Janus kinase (JAK) inhibitor therapy

Oral tofacitinib and other JAK inhibitors have revolutionized the treatment of vitiligo. They are often combined with the other treatment modalities mentioned. Other forms of targeted immunotherapy are also emerging as treatment options. [51, 52]

Topical JAK inhibitor therapy also may be an emerging option. [53] A small proof-of-concept study using twice-daily topical ruxolitinib 1.5% showed promising results. [54] Outcomes measured using the Vitiligo Area Scoring Index (VASI) showed 23% overall improvement at week 20. Further research is needed, but topical JAK inhibitor therapy may offer promise in vitiligo treatment.

Topical ruxolitinib also showed efficacy in a 2019 randomized, placebo-controlled, double-blind, prospective trial. Repigmentation noted at 24 weeks in patients with vitiligo continued to increase up to 1 year. [55]

Systemic corticosteroid therapy

Systemic steroids (prednisone) have been used, although this treatment method is not recommended owing to its toxicity.

Depigmentation therapy

If vitiligo is widespread and attempts at repigmentation do not produce satisfactory results, depigmentation may be attempted in very carefully selected patients.

The long-term social and emotional consequences of depigmentation must be considered. Depigmentation should not be attempted unless the patient fully understands that the treatment results in permanent depigmentation. Some authorities have recommended consultation with a mental health professional to discuss potential social consequences of depigmentation. [56]

A 20% cream of monobenzylether of hydroquinone is applied twice daily for 3-12 months. Burning or itching may occur. Allergic contact dermatitis may be seen. [57] The toxicity of monobenzylether of hydroquinone has been deemed mild; however, no research has been performed on the safety of using the drug over large surface areas of skin to induce widespread pigmentation. [58] Accordingly, it is suggested that depigmentation therapy be limited to the lesions that are most bothersome to the patient, such as ones on the face and hands.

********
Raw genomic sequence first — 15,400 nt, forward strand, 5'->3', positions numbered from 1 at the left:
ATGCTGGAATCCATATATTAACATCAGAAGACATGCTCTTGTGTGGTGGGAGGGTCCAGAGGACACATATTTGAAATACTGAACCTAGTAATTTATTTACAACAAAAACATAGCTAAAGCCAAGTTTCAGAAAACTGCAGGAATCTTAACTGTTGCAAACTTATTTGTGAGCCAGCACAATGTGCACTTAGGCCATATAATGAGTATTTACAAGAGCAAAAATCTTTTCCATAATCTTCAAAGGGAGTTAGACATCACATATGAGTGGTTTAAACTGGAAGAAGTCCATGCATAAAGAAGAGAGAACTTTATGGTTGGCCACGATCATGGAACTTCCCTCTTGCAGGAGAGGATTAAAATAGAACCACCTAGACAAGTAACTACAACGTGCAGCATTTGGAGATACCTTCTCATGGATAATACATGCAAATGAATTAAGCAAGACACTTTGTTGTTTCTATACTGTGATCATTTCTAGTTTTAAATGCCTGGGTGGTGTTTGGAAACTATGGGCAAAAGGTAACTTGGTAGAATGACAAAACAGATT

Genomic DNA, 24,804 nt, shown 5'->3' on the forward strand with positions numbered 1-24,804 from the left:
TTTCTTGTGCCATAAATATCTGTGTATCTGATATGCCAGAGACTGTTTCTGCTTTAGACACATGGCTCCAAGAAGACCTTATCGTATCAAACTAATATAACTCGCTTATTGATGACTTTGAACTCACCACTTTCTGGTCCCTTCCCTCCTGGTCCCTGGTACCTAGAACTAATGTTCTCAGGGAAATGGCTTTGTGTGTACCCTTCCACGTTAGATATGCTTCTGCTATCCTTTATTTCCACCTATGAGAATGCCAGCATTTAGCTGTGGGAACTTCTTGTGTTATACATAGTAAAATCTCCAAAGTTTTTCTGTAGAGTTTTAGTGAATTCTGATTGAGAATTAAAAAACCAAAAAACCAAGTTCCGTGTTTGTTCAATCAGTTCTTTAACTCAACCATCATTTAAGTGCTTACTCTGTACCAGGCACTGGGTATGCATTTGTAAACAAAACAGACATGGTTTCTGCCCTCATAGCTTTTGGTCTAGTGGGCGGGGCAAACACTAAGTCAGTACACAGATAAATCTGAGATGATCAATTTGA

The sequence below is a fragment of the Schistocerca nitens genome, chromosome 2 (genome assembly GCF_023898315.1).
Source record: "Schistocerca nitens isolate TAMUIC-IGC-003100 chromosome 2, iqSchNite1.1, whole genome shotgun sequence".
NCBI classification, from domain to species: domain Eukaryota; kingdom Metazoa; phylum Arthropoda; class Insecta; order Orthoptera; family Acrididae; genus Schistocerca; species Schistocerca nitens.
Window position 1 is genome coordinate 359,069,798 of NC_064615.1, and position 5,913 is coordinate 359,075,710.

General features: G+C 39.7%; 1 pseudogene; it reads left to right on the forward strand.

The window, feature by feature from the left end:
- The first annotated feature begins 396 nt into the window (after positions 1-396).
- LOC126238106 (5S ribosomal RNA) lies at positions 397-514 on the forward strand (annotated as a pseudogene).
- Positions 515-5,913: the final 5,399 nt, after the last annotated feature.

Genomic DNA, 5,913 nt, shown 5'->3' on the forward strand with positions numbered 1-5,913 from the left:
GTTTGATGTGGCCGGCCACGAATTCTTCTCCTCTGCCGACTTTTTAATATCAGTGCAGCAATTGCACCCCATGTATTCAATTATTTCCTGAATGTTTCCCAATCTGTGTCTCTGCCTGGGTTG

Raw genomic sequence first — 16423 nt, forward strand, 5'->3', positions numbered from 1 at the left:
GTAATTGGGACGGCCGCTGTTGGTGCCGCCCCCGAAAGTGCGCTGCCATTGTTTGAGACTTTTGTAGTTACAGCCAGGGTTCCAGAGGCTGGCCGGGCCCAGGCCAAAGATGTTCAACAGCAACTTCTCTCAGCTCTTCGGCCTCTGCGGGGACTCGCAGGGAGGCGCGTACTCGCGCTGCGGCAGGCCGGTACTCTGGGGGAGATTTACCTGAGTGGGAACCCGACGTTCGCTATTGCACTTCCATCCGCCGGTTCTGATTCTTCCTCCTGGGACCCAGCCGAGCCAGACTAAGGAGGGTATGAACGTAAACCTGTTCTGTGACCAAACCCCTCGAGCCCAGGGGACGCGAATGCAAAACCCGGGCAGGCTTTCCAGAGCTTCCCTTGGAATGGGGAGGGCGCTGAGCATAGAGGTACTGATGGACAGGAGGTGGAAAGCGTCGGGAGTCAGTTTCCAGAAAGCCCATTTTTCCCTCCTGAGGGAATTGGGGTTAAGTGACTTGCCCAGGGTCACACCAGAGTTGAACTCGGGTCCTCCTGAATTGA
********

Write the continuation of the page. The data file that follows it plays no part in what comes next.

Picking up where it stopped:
Surgical Care

Surgical alternatives exist for the treatment of vitiligo; however, because of the time-consuming nature of surgical therapies, these treatment regimens are limited to segmental vitiligo or localized vitiligo that is limited to a small region.

Characteristics of vitiligo patients that may be a surgical candidate include the following:

  • Segmental vitiligo

  • Vitiligo localized to a small area

  • Vitiligo in areas that tend not to repigment well (eg, dorsal fingers, ankles, forehead, hairline)

Additionally, to be considered for surgery a lesion must be stable, which is to say that the vitiligo is not actively progressing. The most important factors indicating stability are as follows:

  • No progression or growth of lesions for at least 2 years

  • Spontaneous repigmentation (suggests that melanocytes are not being actively destroyed and indicates relative inactivity)

  • A positive minigrafting test disclosing repigmentation at 4-5 minigrafts, which, to date, is the most accurate evidence of vitiligo stability

  • Absence of new koebnerization, including the donor site for the minigrafting test

Five basic methods for repigmentation surgery have been described, as follows [6, 7] :